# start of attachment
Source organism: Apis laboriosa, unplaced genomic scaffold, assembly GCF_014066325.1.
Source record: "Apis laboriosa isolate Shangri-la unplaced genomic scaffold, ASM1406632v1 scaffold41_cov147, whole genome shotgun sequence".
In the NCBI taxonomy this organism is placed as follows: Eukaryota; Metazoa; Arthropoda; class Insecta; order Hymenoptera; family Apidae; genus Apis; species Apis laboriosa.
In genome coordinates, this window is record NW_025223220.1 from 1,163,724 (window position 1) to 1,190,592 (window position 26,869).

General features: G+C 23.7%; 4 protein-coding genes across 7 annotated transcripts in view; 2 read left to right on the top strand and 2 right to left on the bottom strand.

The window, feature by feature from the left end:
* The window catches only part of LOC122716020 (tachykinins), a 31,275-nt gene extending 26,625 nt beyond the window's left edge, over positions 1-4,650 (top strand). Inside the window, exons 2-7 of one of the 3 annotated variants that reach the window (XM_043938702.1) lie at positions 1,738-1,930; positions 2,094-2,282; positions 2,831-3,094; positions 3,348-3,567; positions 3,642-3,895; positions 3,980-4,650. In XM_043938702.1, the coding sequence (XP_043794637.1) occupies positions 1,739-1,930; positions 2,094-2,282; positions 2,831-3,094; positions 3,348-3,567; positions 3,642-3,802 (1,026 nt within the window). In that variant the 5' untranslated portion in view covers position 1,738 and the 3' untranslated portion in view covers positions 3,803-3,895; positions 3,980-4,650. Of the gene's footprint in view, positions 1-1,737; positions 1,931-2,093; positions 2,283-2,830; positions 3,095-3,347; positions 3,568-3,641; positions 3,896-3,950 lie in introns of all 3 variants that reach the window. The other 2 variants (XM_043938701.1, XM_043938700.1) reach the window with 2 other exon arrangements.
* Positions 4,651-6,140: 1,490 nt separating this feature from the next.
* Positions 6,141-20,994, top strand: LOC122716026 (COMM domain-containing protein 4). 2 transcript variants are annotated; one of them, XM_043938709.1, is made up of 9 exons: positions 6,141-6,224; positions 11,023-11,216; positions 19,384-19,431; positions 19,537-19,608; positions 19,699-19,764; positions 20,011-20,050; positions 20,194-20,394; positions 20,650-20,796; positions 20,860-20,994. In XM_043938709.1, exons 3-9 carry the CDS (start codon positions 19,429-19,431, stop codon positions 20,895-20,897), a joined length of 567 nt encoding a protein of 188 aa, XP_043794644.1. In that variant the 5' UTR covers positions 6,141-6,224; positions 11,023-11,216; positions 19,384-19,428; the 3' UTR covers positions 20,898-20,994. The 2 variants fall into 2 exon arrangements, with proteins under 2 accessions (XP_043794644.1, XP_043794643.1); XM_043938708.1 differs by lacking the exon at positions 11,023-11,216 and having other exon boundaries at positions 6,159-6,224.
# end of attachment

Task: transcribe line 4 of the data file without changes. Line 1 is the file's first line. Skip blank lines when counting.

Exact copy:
In genome coordinates, this window is record NW_025223220.1 from 1,163,724 (window position 1) to 1,190,592 (window position 26,869).